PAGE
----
It’s been a week now and still each
day I see you on the side of the highway
serving as a small, black line
connecting Kansas to Missouri.
Bits of your hair are frozen and reflective
against the rising sun. I pass your crushed bones,
asphalt gripping claws and black ears,
that ripple in the wind of passing cars.
I tell myself your family came
and gently took your body home and buried
you beneath a sycamore. And, you weren’t drug
away by teeth sunken deep in the folds
of your neck and torn apart leaving nothing
but a smeared trail of what you used to be.
~ Julie Ramon
Julie Ramon is an English instructor, specializing in English as a second language, at Pittsburg State University in Kansas. She graduated with an M.F.A from Spalding University in Louisville, Kentucky. Her poems “Making Tamales” and “Making Tortillas” were recently published in the literary food magazine, Graze. She enjoys baking and selling cakes from home on weekends. She lives in Joplin, Missouri with her husband and son.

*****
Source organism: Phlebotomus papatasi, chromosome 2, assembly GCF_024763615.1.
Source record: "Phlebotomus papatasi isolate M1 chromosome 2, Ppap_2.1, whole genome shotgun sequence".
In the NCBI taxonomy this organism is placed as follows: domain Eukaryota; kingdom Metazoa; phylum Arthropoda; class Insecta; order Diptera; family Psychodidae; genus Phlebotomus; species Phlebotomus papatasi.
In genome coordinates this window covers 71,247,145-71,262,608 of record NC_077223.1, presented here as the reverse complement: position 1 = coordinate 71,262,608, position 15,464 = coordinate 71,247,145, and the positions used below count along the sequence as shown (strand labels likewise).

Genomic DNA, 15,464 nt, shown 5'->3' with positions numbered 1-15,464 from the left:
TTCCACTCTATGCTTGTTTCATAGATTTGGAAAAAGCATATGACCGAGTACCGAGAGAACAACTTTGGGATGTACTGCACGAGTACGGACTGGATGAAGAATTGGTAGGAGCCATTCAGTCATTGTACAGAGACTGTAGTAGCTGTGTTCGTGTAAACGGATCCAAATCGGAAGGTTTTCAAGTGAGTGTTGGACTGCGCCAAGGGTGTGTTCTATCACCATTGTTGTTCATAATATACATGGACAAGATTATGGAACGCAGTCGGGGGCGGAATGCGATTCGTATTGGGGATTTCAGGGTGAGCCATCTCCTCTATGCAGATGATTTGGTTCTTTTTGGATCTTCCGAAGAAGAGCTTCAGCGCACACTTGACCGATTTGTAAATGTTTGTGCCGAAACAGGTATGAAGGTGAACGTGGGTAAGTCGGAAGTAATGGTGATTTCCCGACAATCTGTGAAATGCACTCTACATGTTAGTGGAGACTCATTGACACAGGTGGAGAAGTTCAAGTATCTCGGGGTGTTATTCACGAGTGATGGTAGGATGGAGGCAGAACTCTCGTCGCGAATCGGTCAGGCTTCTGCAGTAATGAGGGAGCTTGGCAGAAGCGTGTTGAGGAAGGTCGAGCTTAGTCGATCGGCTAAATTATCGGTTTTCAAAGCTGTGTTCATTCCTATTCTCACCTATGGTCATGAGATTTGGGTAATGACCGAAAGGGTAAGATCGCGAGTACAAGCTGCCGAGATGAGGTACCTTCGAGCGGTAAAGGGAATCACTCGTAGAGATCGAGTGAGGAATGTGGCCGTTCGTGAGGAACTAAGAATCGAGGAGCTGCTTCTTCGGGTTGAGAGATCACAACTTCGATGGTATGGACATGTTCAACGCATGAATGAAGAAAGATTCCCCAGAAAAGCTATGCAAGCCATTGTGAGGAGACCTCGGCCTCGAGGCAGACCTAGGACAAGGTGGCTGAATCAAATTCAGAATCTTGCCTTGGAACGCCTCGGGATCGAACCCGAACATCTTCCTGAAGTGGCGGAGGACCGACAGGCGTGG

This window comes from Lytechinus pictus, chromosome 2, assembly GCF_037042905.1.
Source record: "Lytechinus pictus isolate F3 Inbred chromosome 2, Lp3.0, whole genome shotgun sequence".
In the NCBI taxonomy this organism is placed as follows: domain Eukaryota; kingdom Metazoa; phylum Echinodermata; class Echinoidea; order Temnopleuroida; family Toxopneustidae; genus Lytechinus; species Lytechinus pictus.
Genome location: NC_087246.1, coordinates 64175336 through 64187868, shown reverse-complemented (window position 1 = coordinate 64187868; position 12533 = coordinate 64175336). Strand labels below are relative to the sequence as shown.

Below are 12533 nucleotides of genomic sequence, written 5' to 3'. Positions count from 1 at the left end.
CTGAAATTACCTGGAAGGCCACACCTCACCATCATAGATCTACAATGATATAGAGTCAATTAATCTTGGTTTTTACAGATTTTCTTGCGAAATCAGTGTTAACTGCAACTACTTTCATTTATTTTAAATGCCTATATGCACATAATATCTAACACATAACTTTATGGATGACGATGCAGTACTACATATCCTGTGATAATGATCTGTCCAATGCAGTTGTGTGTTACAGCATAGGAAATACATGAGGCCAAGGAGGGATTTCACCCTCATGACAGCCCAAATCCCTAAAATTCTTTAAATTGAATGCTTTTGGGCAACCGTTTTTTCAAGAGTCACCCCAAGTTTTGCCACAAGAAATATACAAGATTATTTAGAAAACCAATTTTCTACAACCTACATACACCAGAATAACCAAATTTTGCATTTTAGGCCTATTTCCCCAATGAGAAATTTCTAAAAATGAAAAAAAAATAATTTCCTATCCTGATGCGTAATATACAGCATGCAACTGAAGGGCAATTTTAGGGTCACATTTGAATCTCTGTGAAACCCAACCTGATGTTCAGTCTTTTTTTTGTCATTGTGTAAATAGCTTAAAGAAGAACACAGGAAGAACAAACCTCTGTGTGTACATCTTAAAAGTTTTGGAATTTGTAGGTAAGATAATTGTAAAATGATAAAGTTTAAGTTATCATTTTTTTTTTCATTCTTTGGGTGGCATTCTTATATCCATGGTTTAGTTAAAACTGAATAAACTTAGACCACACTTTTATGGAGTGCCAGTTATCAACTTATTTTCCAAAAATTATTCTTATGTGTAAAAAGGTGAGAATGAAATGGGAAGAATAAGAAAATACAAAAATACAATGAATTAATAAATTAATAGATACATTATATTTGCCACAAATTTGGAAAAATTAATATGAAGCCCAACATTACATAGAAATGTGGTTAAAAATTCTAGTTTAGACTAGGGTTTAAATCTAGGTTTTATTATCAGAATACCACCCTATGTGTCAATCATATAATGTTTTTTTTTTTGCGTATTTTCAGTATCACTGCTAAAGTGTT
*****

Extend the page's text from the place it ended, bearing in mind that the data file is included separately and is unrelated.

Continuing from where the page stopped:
Cody Shrum holds both a B.A. and M.A. in Creative Writing from Pittsburg State University with an emphasis in fiction. However, his poetry has appeared in velvet-tail and Kansas Time + Place online literary magazines. Cody plans to pursue his MFA degree in fiction next fall—an adventure he will embark on with his wife, Kylee, and their two dogs, Zoey and Zeus.
One thought on “Dead Dog by Julie Ramon”
Julie–This poem touched me. I drive on the Kansas Turnpike often and see the scene you describe so many times it breaks my heart. One day, I was able to rescue a little dog who was running lose on the turnpike. We call her our miracle dog. This is a wonderful poem.